2 Corinthians 4: 4: “In whom the god of this world hath blinded the minds of them which believe not, lest the light of the glorious gospel of Christ, who is the image of God, should shine unto them”.
John 12:31; 14:30; 16:11: "The prince of this world"
2 Corinthians 4:4 "The god of this world"
The Eastern (Aramaic) text reads: "To those in this world whose minds have been blinded by God, because they did not believe"
Note in passing that it is darkness which blinds men’s eyes (1 Jn. 2:11), i.e. not walking according to the light of God’s word. There is only one God- not two. And it's also noteworthy that Is. 6:10 speaks of God as having the power to blind Israel. The New Testament repeats this. Rom. 11:8 says that God (and not Satan) blinded Israel to the Gospel; 2 Cor. 3:14 says that their minds were blinded or “hardened” (RV) as Pharaoh’s was. Whoever “the god of this world” is or was, God worked through it and is therefore greater than it. Henry Kelly comments: "Given this track record, can we see the God of this Aeon as our God, as Yahweh? He is, after all, in charge of everything" (1). It is God and not any independent Satan figure who sends people an energeia of error to believe falsehood (2 Thess. 2:12)- the ultimate 'energy' in the process is from God.
For something to be called “the god of this world” does not necessarily mean that it is in reality “the god of this world”; it could mean ‘the thing or power that this world counts to be God’. Thus Acts 19:27 speaks of the goddess Diana, a lifeless idol, “whom all the world worshippeth”. This doesn’t mean that the piece of wood or stone called Diana was in reality the goddess of this world. I mentioned in section 1-1-2 that Paul is quoting "the god of this world" from contemporary Jewish writings rather than actually believing such a 'god' existed. It's also possible that "the god of this world" who blinds people is an allusion to material in the documents comprising what are now known as the Gnostic Gospels. The Hypostasis Of The Archons claims to record God's rebuke of Satan: ""You are mistaken, Samael", which means, "god of the blind"" (2). Paul in this case would be alluding to popular belief about Satan, and reapplying this language to the Jewish opposition to the Gospel, and to the human "blindness" which stops them accepting Christ. In Eph. 4:18 Paul specifically defined what he meant by "darkness": "Having the understanding darkened... through the ignorance that is within them... the blindness of their heart". That opposition, rather than any mythical 'Samael', was the real adversary / Satan.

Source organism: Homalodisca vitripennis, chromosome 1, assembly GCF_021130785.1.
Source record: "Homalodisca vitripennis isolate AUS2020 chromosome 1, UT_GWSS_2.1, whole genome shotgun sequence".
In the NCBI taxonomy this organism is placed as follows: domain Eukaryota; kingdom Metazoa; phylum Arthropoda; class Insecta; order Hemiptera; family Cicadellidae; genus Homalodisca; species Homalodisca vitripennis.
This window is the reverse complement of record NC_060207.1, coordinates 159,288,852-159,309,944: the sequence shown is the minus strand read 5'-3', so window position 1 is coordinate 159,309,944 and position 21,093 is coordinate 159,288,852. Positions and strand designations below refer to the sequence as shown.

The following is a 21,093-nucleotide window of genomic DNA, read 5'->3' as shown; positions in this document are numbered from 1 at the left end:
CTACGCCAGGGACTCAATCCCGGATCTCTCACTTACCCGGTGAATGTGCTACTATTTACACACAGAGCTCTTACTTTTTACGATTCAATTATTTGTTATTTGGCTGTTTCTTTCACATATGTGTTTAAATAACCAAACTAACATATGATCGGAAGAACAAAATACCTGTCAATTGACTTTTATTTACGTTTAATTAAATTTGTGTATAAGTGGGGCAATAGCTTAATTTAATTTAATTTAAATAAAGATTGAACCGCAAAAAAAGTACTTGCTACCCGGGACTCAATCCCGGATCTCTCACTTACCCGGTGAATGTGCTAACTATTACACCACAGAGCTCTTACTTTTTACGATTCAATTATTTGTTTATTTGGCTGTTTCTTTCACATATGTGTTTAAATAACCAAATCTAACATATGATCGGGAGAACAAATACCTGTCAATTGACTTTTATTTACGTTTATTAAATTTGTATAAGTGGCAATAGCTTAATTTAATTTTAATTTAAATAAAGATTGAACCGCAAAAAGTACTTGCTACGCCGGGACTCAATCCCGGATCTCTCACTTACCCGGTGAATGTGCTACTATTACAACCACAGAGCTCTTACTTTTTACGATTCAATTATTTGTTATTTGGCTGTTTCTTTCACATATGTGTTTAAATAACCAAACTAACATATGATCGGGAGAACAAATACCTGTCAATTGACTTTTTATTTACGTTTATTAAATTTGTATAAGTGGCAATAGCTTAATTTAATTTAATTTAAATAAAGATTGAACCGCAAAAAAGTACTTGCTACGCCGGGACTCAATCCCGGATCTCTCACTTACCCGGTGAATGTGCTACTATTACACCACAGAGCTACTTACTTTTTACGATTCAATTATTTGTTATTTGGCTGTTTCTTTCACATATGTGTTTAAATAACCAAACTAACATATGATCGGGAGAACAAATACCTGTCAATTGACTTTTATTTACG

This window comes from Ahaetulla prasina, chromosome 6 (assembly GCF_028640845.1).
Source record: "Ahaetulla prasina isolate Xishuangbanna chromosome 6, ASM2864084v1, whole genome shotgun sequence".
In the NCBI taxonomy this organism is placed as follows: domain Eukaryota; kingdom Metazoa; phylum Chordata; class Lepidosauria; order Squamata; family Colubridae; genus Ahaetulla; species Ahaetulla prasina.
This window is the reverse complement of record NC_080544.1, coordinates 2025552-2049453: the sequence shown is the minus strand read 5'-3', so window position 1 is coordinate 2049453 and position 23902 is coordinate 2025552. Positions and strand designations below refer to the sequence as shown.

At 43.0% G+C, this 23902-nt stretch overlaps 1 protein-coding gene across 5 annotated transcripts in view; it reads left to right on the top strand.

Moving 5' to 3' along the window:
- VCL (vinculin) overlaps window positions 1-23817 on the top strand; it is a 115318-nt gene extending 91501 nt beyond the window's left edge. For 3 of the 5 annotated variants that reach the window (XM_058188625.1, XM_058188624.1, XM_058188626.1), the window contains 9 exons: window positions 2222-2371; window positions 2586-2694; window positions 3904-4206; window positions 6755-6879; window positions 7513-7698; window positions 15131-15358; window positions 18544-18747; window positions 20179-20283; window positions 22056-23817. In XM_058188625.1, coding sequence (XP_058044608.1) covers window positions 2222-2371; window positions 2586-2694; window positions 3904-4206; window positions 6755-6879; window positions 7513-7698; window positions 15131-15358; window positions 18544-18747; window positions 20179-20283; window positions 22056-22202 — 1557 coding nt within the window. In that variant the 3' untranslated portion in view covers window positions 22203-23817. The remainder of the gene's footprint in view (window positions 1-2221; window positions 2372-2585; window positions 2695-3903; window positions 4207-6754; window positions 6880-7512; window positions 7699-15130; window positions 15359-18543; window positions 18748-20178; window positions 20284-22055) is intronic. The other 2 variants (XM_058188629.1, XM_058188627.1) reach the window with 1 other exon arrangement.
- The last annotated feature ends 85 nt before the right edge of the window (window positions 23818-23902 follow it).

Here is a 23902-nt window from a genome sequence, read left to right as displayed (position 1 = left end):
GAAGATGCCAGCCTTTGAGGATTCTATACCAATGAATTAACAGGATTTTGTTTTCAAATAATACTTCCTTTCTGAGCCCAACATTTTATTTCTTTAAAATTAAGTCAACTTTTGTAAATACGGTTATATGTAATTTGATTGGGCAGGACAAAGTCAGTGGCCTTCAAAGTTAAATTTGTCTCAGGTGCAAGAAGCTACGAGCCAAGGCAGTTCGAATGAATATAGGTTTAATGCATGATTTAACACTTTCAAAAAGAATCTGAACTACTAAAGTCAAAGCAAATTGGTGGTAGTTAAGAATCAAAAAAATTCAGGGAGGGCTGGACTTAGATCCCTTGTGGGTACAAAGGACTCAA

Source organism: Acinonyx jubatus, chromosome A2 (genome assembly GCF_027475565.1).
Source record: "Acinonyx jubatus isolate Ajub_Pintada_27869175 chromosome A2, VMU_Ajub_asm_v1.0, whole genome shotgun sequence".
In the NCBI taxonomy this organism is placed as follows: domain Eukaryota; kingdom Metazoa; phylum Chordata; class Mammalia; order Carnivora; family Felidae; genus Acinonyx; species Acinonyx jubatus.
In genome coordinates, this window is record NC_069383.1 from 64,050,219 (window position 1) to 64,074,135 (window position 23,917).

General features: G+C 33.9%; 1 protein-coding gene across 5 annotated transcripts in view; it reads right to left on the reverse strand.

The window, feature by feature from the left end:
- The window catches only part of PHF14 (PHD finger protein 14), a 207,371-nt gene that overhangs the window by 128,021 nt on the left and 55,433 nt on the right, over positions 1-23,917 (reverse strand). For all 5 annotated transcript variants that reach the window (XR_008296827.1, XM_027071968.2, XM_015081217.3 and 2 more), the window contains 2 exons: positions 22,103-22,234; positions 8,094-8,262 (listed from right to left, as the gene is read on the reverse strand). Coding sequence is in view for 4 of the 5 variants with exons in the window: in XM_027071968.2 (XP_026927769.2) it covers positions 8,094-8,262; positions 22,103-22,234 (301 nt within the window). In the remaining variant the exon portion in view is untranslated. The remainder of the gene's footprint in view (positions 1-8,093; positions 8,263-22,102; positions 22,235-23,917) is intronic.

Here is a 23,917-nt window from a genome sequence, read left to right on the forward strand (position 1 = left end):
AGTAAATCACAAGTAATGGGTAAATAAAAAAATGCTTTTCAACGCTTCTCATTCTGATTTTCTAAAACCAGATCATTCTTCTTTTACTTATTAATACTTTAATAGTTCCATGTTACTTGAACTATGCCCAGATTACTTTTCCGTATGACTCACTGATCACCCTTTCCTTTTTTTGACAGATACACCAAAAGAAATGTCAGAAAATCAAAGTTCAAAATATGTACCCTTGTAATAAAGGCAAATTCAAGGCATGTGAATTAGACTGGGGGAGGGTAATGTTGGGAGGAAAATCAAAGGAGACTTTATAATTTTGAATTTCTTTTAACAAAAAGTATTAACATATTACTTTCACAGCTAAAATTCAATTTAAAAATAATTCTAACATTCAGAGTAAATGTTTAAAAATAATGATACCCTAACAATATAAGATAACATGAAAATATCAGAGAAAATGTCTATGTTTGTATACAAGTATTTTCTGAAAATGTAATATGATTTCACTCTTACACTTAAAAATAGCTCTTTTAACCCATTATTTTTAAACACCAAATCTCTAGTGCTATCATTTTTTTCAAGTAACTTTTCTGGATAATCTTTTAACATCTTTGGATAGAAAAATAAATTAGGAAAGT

Even if it is insisted that Satan exists as a personal being, the question has to be faced: Who created Satan? Is his power under God's control, or not? Time and again the 'satan' and 'demon' passages of the Bible indicate that however we are to understand these terms, God is more powerful, God is in control. The book of Job shows how the Satan there had all power given to him by God. The power of the Lord Jesus over 'demons' makes the same point. And in that context, note how Ex. 4:11 assures us that God is the one who makes people deaf, but Lk. 11:14 speaks of how such muteness is apparently caused by demons. Clearly, God is in control. This world, with all the evil and negative experience in it, has not been left under the control of some out-of-control evil being. With this in mind, it should be apparent that the 'god of this world' can't mean that the world is under the ultimate control of Satan rather than God. Rather, "the god of this world" [aion] "can also be read as merely a personification of all the forces of this aion that would thwart the success of the Christian message" (3).
The way that the idea of 'Satan' is used to describe both individual sin and societies governed by the principle of sin is very much in line with the way that first century society was very much a communalistic rather than an individualistic society. The society was the person. Further, social scientists and psychologists have time and again confirmed the Biblical teaching that the fundamental motivation of human beings is the ego, self-interest- what the Bible calls 'Satan'. This is what drives people at the individual level, and thus drives societies (4). It's appropriate, therefore, for 'Satan', the personification of human sin and self-interest, to also be a term applied to human governments and societies as a whole. Truly in this sense (the Biblical) Satan could be understood as "the god of this world".
A Jewish Interpretation